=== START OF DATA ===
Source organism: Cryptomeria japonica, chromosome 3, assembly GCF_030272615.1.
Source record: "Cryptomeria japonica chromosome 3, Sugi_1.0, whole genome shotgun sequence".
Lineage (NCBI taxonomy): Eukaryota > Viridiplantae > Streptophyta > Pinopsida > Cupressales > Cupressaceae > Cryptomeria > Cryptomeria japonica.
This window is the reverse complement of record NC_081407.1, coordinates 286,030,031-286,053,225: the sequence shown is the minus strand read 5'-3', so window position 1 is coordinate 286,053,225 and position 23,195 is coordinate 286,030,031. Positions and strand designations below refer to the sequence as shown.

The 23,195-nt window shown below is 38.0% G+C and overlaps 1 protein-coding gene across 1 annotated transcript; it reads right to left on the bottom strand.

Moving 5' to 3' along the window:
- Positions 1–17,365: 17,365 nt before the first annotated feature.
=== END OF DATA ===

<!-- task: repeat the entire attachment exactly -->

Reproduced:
Source organism: Cryptomeria japonica, chromosome 3, assembly GCF_030272615.1.
Source record: "Cryptomeria japonica chromosome 3, Sugi_1.0, whole genome shotgun sequence".
Lineage (NCBI taxonomy): Eukaryota > Viridiplantae > Streptophyta > Pinopsida > Cupressales > Cupressaceae > Cryptomeria > Cryptomeria japonica.
This window is the reverse complement of record NC_081407.1, coordinates 286,030,031-286,053,225: the sequence shown is the minus strand read 5'-3', so window position 1 is coordinate 286,053,225 and position 23,195 is coordinate 286,030,031. Positions and strand designations below refer to the sequence as shown.

The 23,195-nt window shown below is 38.0% G+C and overlaps 1 protein-coding gene across 1 annotated transcript; it reads right to left on the bottom strand.

Moving 5' to 3' along the window:
- Positions 1–17,365: 17,365 nt before the first annotated feature.